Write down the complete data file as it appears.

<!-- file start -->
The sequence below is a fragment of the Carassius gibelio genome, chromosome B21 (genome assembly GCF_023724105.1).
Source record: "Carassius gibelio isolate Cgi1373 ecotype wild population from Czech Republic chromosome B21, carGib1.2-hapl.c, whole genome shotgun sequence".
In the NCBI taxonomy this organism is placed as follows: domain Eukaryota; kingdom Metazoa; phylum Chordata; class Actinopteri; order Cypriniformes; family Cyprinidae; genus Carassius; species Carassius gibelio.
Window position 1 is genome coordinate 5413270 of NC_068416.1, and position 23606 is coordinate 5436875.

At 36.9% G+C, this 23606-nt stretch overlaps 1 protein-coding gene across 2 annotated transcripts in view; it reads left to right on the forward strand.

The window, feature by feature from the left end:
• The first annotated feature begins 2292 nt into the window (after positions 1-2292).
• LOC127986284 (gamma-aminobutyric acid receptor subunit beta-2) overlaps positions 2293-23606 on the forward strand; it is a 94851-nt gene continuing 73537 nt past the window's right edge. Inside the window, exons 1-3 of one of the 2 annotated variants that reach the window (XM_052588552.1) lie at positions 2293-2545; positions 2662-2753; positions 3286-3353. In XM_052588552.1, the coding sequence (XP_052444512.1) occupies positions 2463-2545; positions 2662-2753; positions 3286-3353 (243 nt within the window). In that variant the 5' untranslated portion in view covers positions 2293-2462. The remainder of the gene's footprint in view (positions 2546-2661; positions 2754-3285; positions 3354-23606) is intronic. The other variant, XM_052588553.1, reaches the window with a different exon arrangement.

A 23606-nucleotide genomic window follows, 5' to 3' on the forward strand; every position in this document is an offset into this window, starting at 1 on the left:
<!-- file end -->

The sequence below is a fragment of the Carassius gibelio genome, chromosome B21 (genome assembly GCF_023724105.1).
Source record: "Carassius gibelio isolate Cgi1373 ecotype wild population from Czech Republic chromosome B21, carGib1.2-hapl.c, whole genome shotgun sequence".
In the NCBI taxonomy this organism is placed as follows: domain Eukaryota; kingdom Metazoa; phylum Chordata; class Actinopteri; order Cypriniformes; family Cyprinidae; genus Carassius; species Carassius gibelio.
Window position 1 is genome coordinate 5413270 of NC_068416.1, and position 23606 is coordinate 5436875.

At 36.9% G+C, this 23606-nt stretch overlaps 1 protein-coding gene across 2 annotated transcripts in view; it reads left to right on the forward strand.

The window, feature by feature from the left end:
• The first annotated feature begins 2292 nt into the window (after positions 1-2292).
• LOC127986284 (gamma-aminobutyric acid receptor subunit beta-2) overlaps positions 2293-23606 on the forward strand; it is a 94851-nt gene continuing 73537 nt past the window's right edge. Inside the window, exons 1-3 of one of the 2 annotated variants that reach the window (XM_052588552.1) lie at positions 2293-2545; positions 2662-2753; positions 3286-3353. In XM_052588552.1, the coding sequence (XP_052444512.1) occupies positions 2463-2545; positions 2662-2753; positions 3286-3353 (243 nt within the window). In that variant the 5' untranslated portion in view covers positions 2293-2462. The remainder of the gene's footprint in view (positions 2546-2661; positions 2754-3285; positions 3354-23606) is intronic. The other variant, XM_052588553.1, reaches the window with a different exon arrangement.

A 23606-nucleotide genomic window follows, 5' to 3' on the forward strand; every position in this document is an offset into this window, starting at 1 on the left: